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Clark v. Wells Fargo Bank, N.A.

United States District Court, E.D. North Carolina, Western Division

March 7, 2018

JAMES A. CLARK, JR., Appellant,




         This cause comes before the Court on James A. Clark, Jr.'s pro se appeal of the Bankruptcy Court for the Eastern District of North Carolina's Order of July 13, 2017. The appeal has been fully briefed and the matter is ripe for review. For the reasons that follow, the decision of the bankruptcy court is AFFIRMED.


         Appellant, Clark, initiated this action by noticing an appeal of an order of the United States Bankruptcy Court for the Eastern District of North Carolina, Warren, J. presiding, entered on July 13, 2017. [DE 1]. In its order, the bankruptcy court granted appellee's, Wells Fargo's, motion for in rem relief from automatic stay pursuant to 11 U.S.C. § 362(d)(4) as to property located at 515 Morgan Trace Lane in Goldsboro, North Carolina. Wells Fargo is the holder of a promissory note secured by a valid lien on the Morgan Trace Lane property, which is evidenced by a deed of trust in the original amount of $201, 400.00 dated March 15, 2004. Since the origination of the Wells Fargo loan, Clark and the Morgan Trace Lane property have been subject to five bankruptcy proceedings. The bankruptcy court, after a hearing at which Clark, his co-debtor Helen P. Clark, and counsel for Wells Fargo appeared, held that Clark, through his previous filings and lack of good faith, had demonstrated that Wells Fargo's request for relief pursuant to 11 U.S.C. § 362(d)(4) should be allowed and that Clark's current bankruptcy filing represents part of a scheme to defraud creditors. Section 362(d)(4) provides that, on request of a party and after notice and a hearing, a court shall grant relief from the automatic stay which is imposed upon the filing of a bankruptcy petition where:

with respect to a stay of an act against real property under subsection (a), by a creditor whose claim is secured by an interest in such real property, if the court finds that the filing of the petition was part of a scheme to delay, hinder, or defraud creditors that involved either-
(A) transfer of all or part ownership of, or other interest in, such real property without the consent of the secured creditor or court approval; or
(B) multiple bankruptcy filings affecting such real property.

11 U.S.C. § 362(d)(4).

         The bankruptcy court granted Wells Fargo's motion for relief from automatic stay, terminated the stay previously afforded by 11 U.S.C. §§ 362 and 1301(c) as to the co-debtor/co-mortgagor Helen P. Clark, and ordered that Wells Fargo may enforce the deed of trust and collect or recover the indebtedness it secures. The bankruptcy court specifically held that Wells Fargo may proceed with foreclosure or any other action available to it. The bankruptcy court further held that the relief granted to Wells Fargo was in rem and that it shall be binding on any other bankruptcy case filed within two years of the date of entry of the order. Finally, the bankruptcy court barred Clark from filing bankruptcy of any chapter in any district for one year. [DE 1-1].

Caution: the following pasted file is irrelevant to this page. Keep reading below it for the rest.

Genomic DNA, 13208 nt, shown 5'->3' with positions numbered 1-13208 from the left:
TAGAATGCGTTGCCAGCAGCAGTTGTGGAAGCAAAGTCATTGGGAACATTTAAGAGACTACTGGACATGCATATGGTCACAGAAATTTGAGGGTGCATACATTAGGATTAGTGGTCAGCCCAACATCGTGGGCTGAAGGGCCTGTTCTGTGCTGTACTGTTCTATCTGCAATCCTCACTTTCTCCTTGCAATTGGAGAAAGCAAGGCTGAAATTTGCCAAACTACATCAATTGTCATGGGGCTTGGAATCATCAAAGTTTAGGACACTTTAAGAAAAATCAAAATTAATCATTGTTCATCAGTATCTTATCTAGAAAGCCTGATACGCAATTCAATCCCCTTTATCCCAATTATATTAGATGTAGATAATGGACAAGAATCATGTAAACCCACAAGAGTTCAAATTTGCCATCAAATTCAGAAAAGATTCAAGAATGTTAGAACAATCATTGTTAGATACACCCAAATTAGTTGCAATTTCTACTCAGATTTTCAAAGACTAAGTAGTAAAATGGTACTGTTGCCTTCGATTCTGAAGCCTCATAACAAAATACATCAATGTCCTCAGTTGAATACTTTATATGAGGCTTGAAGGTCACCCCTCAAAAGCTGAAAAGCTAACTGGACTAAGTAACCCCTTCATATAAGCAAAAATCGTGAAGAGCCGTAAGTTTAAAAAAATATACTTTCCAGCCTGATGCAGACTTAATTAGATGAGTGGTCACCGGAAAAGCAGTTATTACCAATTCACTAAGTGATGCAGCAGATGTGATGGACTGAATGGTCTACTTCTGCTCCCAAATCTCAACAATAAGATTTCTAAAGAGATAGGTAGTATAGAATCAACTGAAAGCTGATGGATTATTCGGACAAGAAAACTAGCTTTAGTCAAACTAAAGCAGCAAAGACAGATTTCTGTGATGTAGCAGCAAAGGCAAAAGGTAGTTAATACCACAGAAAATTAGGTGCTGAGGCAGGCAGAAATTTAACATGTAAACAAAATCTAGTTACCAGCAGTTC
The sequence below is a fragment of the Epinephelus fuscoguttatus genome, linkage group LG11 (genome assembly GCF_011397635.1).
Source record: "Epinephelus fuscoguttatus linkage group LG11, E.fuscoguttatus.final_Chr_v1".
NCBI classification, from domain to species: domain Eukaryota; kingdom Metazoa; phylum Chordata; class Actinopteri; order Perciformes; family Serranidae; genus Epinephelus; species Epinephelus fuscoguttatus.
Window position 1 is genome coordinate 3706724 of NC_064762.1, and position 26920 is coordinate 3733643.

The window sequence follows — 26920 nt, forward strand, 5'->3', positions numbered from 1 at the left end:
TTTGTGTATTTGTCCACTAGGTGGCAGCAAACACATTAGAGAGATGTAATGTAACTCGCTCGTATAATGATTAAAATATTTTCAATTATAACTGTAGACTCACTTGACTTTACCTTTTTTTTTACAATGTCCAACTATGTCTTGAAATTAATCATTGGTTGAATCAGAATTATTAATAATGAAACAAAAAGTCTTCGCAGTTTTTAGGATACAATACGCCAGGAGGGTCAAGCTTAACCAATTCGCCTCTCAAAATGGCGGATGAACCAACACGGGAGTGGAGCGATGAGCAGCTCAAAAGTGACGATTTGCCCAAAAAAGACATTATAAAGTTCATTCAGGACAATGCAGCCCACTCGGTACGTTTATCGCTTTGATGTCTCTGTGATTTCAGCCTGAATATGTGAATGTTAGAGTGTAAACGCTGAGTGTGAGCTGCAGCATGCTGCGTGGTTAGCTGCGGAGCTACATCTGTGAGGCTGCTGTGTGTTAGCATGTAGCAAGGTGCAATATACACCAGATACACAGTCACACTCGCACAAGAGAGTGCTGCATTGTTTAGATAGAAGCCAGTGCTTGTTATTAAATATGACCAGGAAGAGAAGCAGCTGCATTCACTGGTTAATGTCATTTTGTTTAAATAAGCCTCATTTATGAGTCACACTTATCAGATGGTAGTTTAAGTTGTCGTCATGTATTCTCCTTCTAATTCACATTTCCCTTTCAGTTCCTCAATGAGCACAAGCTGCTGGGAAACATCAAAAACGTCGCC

On August 11, 2017, the bankruptcy court, after conducting a hearing on August 1, 2017, at which Clark and counsel for Wells Fargo appeared, denied Clerk's motion to stay pending appeal. [DE 12 at 76]. The bankruptcy court held that Clark had failed to show any likelihood of success on appeal, that Clark would not suffer irreparable harm as the 13 July 2017 Order was reasonably foreseeable due to the substantial amount of mortgage delinquency, that Wells Fargo would be harmed by a stay, and that the public interest did not weigh in favor of granting Clark a stay. Id. at 77-78. By order entered October 25, 2017, this Court denied Clark's requests for stay pending appeal and petition for writ of supersedes. [DE 25].


         Jurisdiction over this appeal is proper pursuant to 28 U.S.C. § 158(a), which provides that "[t]he district courts of the United States shall have jurisdiction to hear appeals...from final judgment, orders, and decrees...of bankruptcy judges entered in cases and proceedings referred to the bankruptcy judges under section 157 of this title." See also In re Lee,461 Fed.Appx. 227, 231 (4th Cir. 2012) (order granting or denying relief from automatic stay is final and appealable). A bankruptcy court's findings of fact shall not be set aside unless clearly erroneous. In re White,487 F.3d 199, 204 (4th Cir. 2007). "A finding is clearly erroneous when although there is evidence to support it, the reviewing court on the entire evidence is left with the definite and firm conviction that a mistake has been committed." United States v. U.S. Gypsum Co.,333 U.S. 364, 395 (1948) (internal quotation marks ...

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